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Front-of-package (FOP) marketing strategies of a wide variety of beverages were catalogued to examine the prevalence of each strategy prior to a sweeping Chilean restriction of child-directed marketing aimed at reducing obesity-related disease among Chile’s youth.
Photographs of 1005 beverage packages were quantitatively content-analysed to code whether a variety of child-directed, health-oriented and other marketing strategies (e.g. sales promotions) were present on each product’s FOP. Strategies were then analysed based on beverages’ product category, total sugar, energy and tax status (beverages with added sugars are taxed at different rates).
Photographs were taken in six urban supermarkets in Santiago, Chile, representing five different supermarket chains.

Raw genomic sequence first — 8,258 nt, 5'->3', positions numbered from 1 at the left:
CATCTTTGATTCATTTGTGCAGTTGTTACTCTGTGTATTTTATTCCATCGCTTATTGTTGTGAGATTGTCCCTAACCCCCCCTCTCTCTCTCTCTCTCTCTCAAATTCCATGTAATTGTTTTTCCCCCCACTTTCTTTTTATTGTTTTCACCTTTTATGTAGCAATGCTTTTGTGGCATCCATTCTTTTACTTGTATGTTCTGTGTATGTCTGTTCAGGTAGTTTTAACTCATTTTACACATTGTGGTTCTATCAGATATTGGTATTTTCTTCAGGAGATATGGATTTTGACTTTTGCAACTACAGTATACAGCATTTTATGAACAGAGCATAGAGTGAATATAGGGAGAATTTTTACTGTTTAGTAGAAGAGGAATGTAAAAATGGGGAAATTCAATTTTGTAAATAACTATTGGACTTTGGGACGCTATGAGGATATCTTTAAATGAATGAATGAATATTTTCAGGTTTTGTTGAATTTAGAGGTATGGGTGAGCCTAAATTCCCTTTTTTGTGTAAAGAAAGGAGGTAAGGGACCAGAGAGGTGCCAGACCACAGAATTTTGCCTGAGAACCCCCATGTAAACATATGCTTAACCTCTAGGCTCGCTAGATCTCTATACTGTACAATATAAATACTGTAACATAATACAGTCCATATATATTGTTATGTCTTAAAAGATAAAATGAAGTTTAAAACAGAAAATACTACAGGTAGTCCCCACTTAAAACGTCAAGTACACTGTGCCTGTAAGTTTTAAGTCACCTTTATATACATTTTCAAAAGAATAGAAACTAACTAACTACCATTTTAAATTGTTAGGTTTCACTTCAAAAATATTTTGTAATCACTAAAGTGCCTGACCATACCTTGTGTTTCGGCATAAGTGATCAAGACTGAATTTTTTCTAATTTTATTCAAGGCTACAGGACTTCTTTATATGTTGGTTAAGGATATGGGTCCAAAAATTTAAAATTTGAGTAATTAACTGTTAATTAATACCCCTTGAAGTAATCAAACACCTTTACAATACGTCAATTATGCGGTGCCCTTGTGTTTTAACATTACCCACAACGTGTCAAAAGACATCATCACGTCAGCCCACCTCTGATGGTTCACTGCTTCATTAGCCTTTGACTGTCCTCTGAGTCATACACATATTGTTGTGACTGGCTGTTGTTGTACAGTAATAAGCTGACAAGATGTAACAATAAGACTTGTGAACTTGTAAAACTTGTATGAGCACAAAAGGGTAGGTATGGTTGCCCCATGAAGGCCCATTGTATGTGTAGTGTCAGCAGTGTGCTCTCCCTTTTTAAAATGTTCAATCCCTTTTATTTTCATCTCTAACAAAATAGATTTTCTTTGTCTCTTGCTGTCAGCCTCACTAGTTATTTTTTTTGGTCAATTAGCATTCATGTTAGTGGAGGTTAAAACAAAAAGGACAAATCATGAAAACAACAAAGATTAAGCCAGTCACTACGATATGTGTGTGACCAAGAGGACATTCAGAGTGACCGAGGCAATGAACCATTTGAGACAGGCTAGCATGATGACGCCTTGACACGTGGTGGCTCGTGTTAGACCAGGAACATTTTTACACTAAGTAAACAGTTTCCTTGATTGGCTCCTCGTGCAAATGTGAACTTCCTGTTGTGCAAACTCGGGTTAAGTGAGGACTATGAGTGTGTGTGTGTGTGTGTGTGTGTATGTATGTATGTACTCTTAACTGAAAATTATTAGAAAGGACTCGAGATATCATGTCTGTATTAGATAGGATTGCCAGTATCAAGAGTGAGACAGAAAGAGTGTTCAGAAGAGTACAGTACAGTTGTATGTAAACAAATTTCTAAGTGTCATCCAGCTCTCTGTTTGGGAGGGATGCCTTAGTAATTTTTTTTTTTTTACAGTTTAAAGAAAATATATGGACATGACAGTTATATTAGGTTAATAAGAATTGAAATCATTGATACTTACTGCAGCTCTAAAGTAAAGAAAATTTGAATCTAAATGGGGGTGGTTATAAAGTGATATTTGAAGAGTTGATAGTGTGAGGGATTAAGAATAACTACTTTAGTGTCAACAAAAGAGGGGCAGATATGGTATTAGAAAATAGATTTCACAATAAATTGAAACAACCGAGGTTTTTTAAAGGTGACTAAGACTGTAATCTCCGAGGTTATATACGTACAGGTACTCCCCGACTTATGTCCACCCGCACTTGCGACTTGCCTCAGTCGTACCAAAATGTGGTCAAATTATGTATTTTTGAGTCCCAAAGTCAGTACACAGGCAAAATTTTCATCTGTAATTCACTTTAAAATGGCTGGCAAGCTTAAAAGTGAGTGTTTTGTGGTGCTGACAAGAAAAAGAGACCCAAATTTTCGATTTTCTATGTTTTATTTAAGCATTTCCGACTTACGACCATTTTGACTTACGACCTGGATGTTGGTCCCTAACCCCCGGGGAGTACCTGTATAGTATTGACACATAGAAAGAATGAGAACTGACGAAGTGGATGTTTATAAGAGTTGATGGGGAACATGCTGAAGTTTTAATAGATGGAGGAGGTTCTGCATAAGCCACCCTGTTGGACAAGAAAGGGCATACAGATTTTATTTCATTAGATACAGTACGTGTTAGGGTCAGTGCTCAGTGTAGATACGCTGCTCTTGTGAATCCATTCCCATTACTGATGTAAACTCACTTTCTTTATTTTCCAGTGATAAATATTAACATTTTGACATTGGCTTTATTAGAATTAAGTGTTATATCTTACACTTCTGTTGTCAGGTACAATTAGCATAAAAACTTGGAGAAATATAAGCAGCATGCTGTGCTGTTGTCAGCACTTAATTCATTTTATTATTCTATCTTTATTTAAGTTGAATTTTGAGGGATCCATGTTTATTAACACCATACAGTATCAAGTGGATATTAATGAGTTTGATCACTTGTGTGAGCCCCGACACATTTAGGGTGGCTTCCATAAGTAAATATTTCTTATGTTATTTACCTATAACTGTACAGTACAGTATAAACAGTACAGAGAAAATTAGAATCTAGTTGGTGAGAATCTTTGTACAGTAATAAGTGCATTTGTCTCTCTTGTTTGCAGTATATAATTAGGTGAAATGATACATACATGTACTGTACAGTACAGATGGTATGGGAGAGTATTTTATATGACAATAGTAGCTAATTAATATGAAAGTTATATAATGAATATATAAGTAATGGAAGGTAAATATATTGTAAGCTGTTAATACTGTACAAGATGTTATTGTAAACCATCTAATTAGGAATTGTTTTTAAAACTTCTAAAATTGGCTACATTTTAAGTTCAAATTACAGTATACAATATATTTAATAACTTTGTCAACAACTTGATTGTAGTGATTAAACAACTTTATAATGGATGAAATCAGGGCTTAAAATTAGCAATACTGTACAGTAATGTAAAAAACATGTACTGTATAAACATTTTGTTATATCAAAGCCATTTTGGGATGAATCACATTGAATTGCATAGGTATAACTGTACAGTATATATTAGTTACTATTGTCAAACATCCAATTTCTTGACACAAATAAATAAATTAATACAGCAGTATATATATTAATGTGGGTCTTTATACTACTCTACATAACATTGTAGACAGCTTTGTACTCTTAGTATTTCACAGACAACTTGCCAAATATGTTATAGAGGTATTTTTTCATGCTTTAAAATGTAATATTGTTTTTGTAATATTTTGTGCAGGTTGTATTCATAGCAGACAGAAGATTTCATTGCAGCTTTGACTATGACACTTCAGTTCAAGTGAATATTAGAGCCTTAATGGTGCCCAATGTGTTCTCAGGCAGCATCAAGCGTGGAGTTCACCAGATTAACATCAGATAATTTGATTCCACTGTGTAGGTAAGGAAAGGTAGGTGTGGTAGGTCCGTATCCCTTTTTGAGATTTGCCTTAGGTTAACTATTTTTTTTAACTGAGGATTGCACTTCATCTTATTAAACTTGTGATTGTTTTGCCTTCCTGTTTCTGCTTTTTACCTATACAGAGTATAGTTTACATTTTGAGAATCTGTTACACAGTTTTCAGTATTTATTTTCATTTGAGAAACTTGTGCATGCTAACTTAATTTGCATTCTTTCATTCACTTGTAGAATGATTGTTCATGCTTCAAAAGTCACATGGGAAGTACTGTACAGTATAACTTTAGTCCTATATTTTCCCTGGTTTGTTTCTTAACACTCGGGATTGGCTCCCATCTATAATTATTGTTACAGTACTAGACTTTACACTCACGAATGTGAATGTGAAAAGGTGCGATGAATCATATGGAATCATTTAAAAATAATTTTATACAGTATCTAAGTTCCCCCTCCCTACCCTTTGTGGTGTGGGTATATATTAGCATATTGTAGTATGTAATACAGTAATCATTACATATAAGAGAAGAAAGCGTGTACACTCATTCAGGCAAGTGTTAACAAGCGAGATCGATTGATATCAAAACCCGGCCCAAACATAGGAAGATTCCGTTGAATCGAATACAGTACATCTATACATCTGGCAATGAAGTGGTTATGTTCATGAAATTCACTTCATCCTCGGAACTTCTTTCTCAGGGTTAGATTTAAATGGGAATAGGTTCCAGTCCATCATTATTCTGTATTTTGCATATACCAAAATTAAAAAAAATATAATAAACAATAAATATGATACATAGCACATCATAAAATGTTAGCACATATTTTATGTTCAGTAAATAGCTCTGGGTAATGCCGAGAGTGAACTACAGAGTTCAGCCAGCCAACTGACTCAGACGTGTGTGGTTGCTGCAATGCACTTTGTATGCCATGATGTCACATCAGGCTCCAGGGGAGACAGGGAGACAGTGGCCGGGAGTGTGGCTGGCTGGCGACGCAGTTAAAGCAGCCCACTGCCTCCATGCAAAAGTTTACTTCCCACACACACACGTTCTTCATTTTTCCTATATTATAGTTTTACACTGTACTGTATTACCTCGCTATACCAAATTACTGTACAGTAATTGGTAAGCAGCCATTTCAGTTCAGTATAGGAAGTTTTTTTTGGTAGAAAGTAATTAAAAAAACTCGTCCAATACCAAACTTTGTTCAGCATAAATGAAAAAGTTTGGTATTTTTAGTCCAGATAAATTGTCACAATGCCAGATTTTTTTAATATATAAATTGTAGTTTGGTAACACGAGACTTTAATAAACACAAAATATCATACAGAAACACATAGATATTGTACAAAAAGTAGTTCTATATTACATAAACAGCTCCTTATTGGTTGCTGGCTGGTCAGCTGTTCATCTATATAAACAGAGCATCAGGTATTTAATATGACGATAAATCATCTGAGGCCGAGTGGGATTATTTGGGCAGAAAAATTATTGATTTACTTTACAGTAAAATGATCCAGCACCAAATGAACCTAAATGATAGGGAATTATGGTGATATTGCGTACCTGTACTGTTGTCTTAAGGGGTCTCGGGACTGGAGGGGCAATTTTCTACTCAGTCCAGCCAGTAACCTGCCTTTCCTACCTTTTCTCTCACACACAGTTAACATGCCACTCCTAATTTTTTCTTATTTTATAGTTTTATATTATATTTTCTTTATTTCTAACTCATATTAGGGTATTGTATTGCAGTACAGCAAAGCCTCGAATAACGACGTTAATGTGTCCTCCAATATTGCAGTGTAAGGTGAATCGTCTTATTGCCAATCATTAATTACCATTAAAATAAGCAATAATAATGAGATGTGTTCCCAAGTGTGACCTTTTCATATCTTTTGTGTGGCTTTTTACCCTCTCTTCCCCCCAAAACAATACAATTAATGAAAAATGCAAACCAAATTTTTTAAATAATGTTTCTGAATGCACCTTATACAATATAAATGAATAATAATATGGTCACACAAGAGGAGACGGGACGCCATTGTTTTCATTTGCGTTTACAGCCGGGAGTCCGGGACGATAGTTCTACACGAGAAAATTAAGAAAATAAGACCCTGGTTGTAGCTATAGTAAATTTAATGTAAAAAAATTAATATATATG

Beverages using child-directed characters or nature/fruit references were higher in total sugar and beverages with child-directed characters or childhood/family references were higher in energy than beverages without these respective strategies. Of the beverages taxed at the highest rate (greatest amount of added sugars), 49 % used nutrition and health appeals and 80 % used nature or fruit appeals. Plain waters and plain milks were less likely than other selected product categories to use health-oriented appeals or multiple FOP strategies in combination.
FOP marketing on beverages varied according to the nutritional quality of the product, with heavier use of health-oriented and child-directed strategies in less healthy products. Marketing activities warrant continued observation to evaluate how industry responds to new marketing restrictions as these restrictions are evaluated in the light of existing taxes and other regulatory efforts to improve diets and reduce obesity-related disease.
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